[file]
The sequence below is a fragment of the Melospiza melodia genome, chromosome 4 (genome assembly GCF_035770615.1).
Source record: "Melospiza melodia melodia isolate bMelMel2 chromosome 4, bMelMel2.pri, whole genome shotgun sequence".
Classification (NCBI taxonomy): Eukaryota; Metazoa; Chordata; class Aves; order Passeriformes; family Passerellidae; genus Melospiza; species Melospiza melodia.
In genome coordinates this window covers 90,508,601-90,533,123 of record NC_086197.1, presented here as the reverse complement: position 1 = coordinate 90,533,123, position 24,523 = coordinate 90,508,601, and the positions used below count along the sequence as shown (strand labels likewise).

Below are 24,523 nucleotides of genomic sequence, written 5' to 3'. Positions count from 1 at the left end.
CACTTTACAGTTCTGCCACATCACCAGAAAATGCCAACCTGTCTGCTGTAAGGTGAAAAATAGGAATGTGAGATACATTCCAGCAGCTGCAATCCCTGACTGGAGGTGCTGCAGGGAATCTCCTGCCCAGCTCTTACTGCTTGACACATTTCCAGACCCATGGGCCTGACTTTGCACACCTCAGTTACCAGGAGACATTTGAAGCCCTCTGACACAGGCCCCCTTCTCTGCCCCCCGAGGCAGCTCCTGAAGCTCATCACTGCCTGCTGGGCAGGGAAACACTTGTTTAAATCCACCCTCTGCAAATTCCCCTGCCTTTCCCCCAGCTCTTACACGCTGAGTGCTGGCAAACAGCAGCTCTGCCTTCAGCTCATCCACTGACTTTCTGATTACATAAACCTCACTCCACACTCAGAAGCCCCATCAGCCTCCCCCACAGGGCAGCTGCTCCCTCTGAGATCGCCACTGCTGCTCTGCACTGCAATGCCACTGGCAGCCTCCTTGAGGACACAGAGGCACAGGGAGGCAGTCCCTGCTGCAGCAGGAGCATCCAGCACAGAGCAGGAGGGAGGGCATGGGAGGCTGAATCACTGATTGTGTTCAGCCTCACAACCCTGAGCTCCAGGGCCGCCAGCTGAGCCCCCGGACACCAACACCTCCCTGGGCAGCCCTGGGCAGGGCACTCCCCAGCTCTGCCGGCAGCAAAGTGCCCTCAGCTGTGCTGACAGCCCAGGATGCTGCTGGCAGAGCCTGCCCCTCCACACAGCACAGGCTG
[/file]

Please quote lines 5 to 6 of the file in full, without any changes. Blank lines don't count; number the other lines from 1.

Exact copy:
Below are 24,523 nucleotides of genomic sequence, written 5' to 3'. Positions count from 1 at the left end.
CACTTTACAGTTCTGCCACATCACCAGAAAATGCCAACCTGTCTGCTGTAAGGTGAAAAATAGGAATGTGAGATACATTCCAGCAGCTGCAATCCCTGACTGGAGGTGCTGCAGGGAATCTCCTGCCCAGCTCTTACTGCTTGACACATTTCCAGACCCATGGGCCTGACTTTGCACACCTCAGTTACCAGGAGACATTTGAAGCCCTCTGACACAGGCCCCCTTCTCTGCCCCCCGAGGCAGCTCCTGAAGCTCATCACTGCCTGCTGGGCAGGGAAACACTTGTTTAAATCCACCCTCTGCAAATTCCCCTGCCTTTCCCCCAGCTCTTACACGCTGAGTGCTGGCAAACAGCAGCTCTGCCTTCAGCTCATCCACTGACTTTCTGATTACATAAACCTCACTCCACACTCAGAAGCCCCATCAGCCTCCCCCACAGGGCAGCTGCTCCCTCTGAGATCGCCACTGCTGCTCTGCACTGCAATGCCACTGGCAGCCTCCTTGAGGACACAGAGGCACAGGGAGGCAGTCCCTGCTGCAGCAGGAGCATCCAGCACAGAGCAGGAGGGAGGGCATGGGAGGCTGAATCACTGATTGTGTTCAGCCTCACAACCCTGAGCTCCAGGGCCGCCAGCTGAGCCCCCGGACACCAACACCTCCCTGGGCAGCCCTGGGCAGGGCACTCCCCAGCTCTGCCGGCAGCAAAGTGCCCTCAGCTGTGCTGACAGCCCAGGATGCTGCTGGCAGAGCCTGCCCCTCCACACAGCACAGGCTG